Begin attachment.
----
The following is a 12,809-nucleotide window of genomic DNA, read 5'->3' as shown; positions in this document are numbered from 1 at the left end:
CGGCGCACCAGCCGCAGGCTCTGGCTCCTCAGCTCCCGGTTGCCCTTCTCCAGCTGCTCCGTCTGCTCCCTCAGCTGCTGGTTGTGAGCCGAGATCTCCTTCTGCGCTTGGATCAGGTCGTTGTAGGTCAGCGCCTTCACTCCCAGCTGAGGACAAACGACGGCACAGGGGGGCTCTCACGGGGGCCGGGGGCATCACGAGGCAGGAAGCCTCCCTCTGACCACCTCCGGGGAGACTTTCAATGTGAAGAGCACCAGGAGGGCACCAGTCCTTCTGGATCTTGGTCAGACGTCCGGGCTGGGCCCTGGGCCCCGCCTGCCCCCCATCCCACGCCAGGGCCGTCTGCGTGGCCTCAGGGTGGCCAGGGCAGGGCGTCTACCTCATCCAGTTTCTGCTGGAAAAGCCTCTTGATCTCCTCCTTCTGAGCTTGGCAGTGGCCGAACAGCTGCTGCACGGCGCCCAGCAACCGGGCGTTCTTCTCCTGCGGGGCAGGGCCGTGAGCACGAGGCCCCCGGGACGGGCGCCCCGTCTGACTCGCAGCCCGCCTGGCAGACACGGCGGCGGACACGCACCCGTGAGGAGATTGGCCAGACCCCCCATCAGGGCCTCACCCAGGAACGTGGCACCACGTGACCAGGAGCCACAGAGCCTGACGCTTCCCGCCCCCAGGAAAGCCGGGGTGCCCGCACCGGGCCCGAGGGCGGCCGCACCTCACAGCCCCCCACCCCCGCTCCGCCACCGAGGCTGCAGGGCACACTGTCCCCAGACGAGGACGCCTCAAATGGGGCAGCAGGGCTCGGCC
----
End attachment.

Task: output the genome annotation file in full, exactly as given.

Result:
The following is a 12,809-nucleotide window of genomic DNA, read 5'->3' as shown; positions in this document are numbered from 1 at the left end:
CGGCGCACCAGCCGCAGGCTCTGGCTCCTCAGCTCCCGGTTGCCCTTCTCCAGCTGCTCCGTCTGCTCCCTCAGCTGCTGGTTGTGAGCCGAGATCTCCTTCTGCGCTTGGATCAGGTCGTTGTAGGTCAGCGCCTTCACTCCCAGCTGAGGACAAACGACGGCACAGGGGGGCTCTCACGGGGGCCGGGGGCATCACGAGGCAGGAAGCCTCCCTCTGACCACCTCCGGGGAGACTTTCAATGTGAAGAGCACCAGGAGGGCACCAGTCCTTCTGGATCTTGGTCAGACGTCCGGGCTGGGCCCTGGGCCCCGCCTGCCCCCCATCCCACGCCAGGGCCGTCTGCGTGGCCTCAGGGTGGCCAGGGCAGGGCGTCTACCTCATCCAGTTTCTGCTGGAAAAGCCTCTTGATCTCCTCCTTCTGAGCTTGGCAGTGGCCGAACAGCTGCTGCACGGCGCCCAGCAACCGGGCGTTCTTCTCCTGCGGGGCAGGGCCGTGAGCACGAGGCCCCCGGGACGGGCGCCCCGTCTGACTCGCAGCCCGCCTGGCAGACACGGCGGCGGACACGCACCCGTGAGGAGATTGGCCAGACCCCCCATCAGGGCCTCACCCAGGAACGTGGCACCACGTGACCAGGAGCCACAGAGCCTGACGCTTCCCGCCCCCAGGAAAGCCGGGGTGCCCGCACCGGGCCCGAGGGCGGCCGCACCTCACAGCCCCCCACCCCCGCTCCGCCACCGAGGCTGCAGGGCACACTGTCCCCAGACGAGGACGCCTCAAATGGGGCAGCAGGGCTCGGCC